Hawaii woman’s avocado might make Guinness World Records

FILE - This Dec. 15, 2014 photo shows avocados and limes, key ingredients for guacamole in Concord, N.H. A New York Times article Wednesday, July 1, urged readers to pair peas with guacamole, causing an outrage on Twitter. Even President Barack Obama joined the online cacophony, tweeting out: “respect the nyt, but not buying peas in guac.” (AP Photo/Matthew Mead, File)

KAILUA-KONA, Hawaii (AP) — A Hawaii woman is waiting to hear back from Guinness World Records to find out if the 5-pound (2.3-kilogram) avocado she snagged is the world’s largest.

Pamela Wang of the Big Island found the avocado Sunday while on a walk, West Hawaii Today reported .

“I see avocados every day and I pick up avocados every day, but this one . it was hard to miss,” Wang said. “It was as big as my head.”

Her next move was to go to the Pure Kona Green Market, where she met up with friends and showed the enormous avocado to community members.

Wang’s friends began making inquiries online, uncovering information that indicated that the avocado might just be the largest on record.

Wang submitted an application to Guinness and expects to here back within two months. She had Ken Love, executive director of Hawaii Tropical Fruit Growers, witness the avocado’s weighing. Guinness requires an expert to be present.

“I’ve seen (avocados) longer and I’ve seen them fatter, but not both,” said Love, who verified the fruit’s weight at 5.23 pounds. “I think people have other ones that they don’t weigh, but I think this one, it was way up there.”

Elizabeth Montoya, assistant public relations manager with Guinness World Records America, Inc., wrote that the company doesn’t have a category for the largest avocado. It does, however, have one for the heaviest.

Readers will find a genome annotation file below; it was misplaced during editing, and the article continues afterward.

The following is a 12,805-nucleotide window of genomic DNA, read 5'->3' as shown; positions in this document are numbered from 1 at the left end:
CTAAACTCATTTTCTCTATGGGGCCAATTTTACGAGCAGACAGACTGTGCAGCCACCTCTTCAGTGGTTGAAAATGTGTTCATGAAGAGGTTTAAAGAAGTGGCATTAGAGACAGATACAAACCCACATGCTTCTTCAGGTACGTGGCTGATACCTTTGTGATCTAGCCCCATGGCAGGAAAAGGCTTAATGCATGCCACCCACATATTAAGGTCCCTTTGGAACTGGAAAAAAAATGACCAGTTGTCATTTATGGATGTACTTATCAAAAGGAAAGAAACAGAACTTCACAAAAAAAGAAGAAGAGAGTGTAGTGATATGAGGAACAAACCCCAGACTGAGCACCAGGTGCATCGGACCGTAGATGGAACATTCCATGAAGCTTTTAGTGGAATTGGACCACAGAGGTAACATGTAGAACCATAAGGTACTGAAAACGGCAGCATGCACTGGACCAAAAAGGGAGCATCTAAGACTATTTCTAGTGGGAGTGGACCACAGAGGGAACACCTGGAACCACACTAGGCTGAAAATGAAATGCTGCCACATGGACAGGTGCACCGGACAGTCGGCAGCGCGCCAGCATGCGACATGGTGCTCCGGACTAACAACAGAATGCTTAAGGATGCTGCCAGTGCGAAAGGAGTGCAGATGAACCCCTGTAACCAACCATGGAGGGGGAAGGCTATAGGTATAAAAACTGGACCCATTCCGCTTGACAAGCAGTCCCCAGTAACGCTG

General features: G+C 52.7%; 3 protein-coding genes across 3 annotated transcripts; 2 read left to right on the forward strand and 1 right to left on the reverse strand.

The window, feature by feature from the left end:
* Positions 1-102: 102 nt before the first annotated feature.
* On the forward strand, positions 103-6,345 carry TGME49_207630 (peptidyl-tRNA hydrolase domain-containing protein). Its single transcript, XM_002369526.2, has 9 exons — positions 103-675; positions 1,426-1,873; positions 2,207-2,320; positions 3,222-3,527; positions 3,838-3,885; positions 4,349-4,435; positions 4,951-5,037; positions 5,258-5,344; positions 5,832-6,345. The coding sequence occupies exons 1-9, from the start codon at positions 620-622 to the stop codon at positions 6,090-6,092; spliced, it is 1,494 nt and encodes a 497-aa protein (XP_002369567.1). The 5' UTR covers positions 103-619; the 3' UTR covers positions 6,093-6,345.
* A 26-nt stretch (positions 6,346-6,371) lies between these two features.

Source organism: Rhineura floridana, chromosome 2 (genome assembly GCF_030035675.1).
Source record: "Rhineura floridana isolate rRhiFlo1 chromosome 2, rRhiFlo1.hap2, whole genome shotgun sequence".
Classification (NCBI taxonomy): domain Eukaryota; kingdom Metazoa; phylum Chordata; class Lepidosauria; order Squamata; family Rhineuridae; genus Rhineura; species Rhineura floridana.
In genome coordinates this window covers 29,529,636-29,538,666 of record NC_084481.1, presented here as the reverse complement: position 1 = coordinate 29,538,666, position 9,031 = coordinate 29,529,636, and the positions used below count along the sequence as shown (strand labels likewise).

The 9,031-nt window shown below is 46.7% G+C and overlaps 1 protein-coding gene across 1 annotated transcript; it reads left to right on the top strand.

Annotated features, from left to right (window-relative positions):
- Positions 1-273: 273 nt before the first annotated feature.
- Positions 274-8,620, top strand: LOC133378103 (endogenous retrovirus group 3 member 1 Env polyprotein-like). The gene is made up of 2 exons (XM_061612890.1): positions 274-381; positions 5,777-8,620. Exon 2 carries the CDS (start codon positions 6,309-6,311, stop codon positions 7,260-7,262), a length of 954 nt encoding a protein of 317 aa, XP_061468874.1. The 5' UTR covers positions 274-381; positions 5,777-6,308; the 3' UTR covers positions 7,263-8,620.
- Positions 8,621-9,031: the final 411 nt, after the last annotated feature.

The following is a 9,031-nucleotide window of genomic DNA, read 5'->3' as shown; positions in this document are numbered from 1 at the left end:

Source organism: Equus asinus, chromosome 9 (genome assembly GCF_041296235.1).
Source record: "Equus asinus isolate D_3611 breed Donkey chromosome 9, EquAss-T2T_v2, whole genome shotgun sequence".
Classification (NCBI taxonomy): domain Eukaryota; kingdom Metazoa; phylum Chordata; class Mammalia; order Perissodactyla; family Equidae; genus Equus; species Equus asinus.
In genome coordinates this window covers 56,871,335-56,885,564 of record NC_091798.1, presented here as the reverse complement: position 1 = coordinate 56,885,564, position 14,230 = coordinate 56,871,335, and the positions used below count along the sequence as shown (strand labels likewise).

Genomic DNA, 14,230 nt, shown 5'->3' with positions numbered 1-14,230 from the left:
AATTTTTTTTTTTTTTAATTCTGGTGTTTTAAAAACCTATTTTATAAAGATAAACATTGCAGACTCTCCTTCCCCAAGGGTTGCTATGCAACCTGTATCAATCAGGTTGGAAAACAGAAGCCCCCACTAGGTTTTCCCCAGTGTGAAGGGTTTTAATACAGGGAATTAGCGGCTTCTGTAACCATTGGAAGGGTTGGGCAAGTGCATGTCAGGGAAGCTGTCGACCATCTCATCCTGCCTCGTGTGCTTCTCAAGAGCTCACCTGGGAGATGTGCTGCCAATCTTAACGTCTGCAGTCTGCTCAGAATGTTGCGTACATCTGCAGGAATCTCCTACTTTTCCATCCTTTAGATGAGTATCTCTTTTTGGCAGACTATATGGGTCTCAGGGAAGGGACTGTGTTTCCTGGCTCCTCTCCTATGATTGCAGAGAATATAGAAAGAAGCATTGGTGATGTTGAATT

Montoya said that in January 2009, Guinness verified an avocado submitted by Gabriel Ramirez Nahim of Caracas, Venezuela, which weighed in at 4 pounds, 13.2 ounces.

Wang said she found the avocado under a tree that hangs over a street. Anything overhanging or dropped outside of a private property line is free for anyone to claim.

WDTN.com provides commenting to allow for constructive discussion on the stories we cover. In order to comment here, you acknowledge you have read and agreed to our Terms of Service. Commenters who violate these terms, including use of vulgar language or racial slurs, will be banned. Please be respectful of the opinions of others and keep the conversation on topic and civil. If you see an inappropriate comment, please flag it for our moderators to review.

Leave a Reply

Fill in your details below or click an icon to log in:

WordPress.com Logo

You are commenting using your WordPress.com account. Log Out / Change )

Twitter picture

You are commenting using your Twitter account. Log Out / Change )

Facebook photo

You are commenting using your Facebook account. Log Out / Change )

Google+ photo

You are commenting using your Google+ account. Log Out / Change )

Connecting to %s